A total number of 378 cases of lymphadenopathies with clinical diagnosis were aspirated during a period of 4 years. On analysis of the data we observed that 176 cases (46.56%) were given a diagnosis of non-specific reactive lymphadenitis and was the most common presentation (Table 1). Tubercular lymphadenitis comprised 122 cases (32.27%) constituting the second most common presentation. In our study, we came across four categories of tubercular lymphadenitis: 1. Granulomas without necrosis or AFB; 2. Caseation necrosis with positive for AFB; 3. Caseation necrosis with neutrophilic infiltration with or without granuloma, even though AFB were absent; 4. Granuloma with caseation necrosis (Table 2). A number of conditions like cat scratch disease, sarcoidosis etc. also showed granuloma (6); however, in a place where tuberculosis was common and other granulomatous diseases were rare presence of granuloma in FNAC smears was highly suggestive of tuberculosis.(7) Acute suppurative lymphadenitis was seen in 47 cases (12.43%) (Table 1). Metastatic carcinoma was seen in 19 cases (5.02%) with a male preponderance and common in the age group above 60 years (Table 4). Non-Hodgkin's lymphoma and Hodgkin's lymphoma made up 11 (2.9%) and 3 cases (0.79%) respectively. In our study, Hodgkin's lymphoma was seen commonly in the age group ranging from 50 to 60 years, while NHL was seen more often in the age group of above 60 years. Our study showed an overall female preponderance with a male-to-female ratio of 134: 244 (0.54%) (Table 4).

The youngest patient was a boy of 1 year who presented with acute suppurative lymphadenitis and the oldest patient was a male patient of 82 years who presented with metastatic carcinoma. Cervical lymph nodes were involved in 292 cases (77.24%) and was found to be the most commonly involved group in all types of lymphadenopathy (Table 3). Hodgkin's lymphoma showed 100% involvement of cervical lymph node. Axillary lymph nodes were involved in 55 cases (14.55%), while inguinal lymph nodes were involved in only 31 cases (8.2%) and was found to be the lymph node group least commonly involved (Table 3) and multiple lymph nodes were involved in 10 cases (2.64%). The size of the lymph nodes varied from 0.5 cm to 4.5 cm. The lymph node was discrete and freely mobile in reactive lymphadenitis, soft-to-firm, matted and usually multiple in tuberculosis, while they were firm-to-hard and fixed in majority of the metastatic lymph nodes. Maximum number of cases were recorded in the age group of 11 to 20 years constituting 80 cases (21.16%). And least number of cases were seen in the age group above 60 years comprising 35 cases (9.25%) (Table 4). Non-specific reactive lymphadenitis was most common in the age range of 11--20 years with a female preponderance showing a male-to-female ratio of (19: 36). Tuberculosis was found to be more common in the age group of 21--30 years and more common among females showing a male-to-female ratio of (10: 18).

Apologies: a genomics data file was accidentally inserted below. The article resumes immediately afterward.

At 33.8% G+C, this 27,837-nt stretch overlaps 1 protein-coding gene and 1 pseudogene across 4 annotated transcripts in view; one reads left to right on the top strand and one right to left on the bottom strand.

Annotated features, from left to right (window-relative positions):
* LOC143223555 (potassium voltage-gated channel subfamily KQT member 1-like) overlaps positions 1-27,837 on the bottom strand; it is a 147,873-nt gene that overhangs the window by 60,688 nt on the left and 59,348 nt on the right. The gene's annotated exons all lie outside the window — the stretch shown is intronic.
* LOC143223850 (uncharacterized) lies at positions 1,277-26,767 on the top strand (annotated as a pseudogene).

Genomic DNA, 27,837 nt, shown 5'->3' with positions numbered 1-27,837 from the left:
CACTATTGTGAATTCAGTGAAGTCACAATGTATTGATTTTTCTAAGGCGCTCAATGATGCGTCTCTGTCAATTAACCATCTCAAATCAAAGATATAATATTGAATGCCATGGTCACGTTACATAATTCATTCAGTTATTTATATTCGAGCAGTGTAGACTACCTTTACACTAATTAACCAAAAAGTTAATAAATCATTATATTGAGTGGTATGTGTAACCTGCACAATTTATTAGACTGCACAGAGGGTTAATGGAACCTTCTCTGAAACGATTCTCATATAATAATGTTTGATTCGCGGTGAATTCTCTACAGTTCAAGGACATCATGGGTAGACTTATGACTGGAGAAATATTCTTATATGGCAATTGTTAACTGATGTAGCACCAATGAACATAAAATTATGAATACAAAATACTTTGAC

In this area of north-eastern region (Manipur), where advanced and costly diagnostic facilities were not easily available to all groups of patients, FNAC formed an easy, inexpensive, reliable and readily acceptable diagnostic tool for superficial lymphadenopathies. In our study we presented the cytomorphologic diagnosis of 378 cases of lymphadenopathies over a period of 4 years, i.e. January 2013 to December 2016. The patterns of lesions included nonspecific reactive lymphadenopathy, tubercular lymphadenopathy, suppurative lymphadenopathy, metastatic lymph nodes, Hodgkin's and Non-Hodgkin's lymphoma. In this study, non-specific reactive lymphadenitis was found to be the most common presentation (46.56%) and common in age group of 11 to 20 years with female preponderance M:F::19:36, which was in concordance with findings of GD Forae and CC Nwafor, [8] who also showed the highest incidence of non-specific reactive lymphadenitis constituting 36.3% and a high female involvement, even though the M:F::27:26. Tubercular lymphadenopathy was also found to show a high incidence in this part of the country presenting 122 cases (32.27%). It turned out to be the second most common cause of enlarged lymph nodes, which was slightly deviated from the findings of other studies [4,9,10] who showed that tuberculous lymphadenopathy as the most common presentation in India, giving a total of 56.92%, 38.52% and 37.8% respectively. These findings were very different from the findings in western countries, where there was a very low prevalence of tuberculosis 1.6%. [11] We also observed that in tuberculosis cervical lymph nodes were most frequently involved, even though axillary and inguinal groups could also be involved. Maximum cases were seen in the age group of 21 to 30 again with a female preponderance (M:F::51:71). A female preponderance of tubercular lymphadenitis had also been observed by other studies. [3,4] The overall low standard of living of females with frequent childbirth in this area and the associated poor nutrition might be the cause.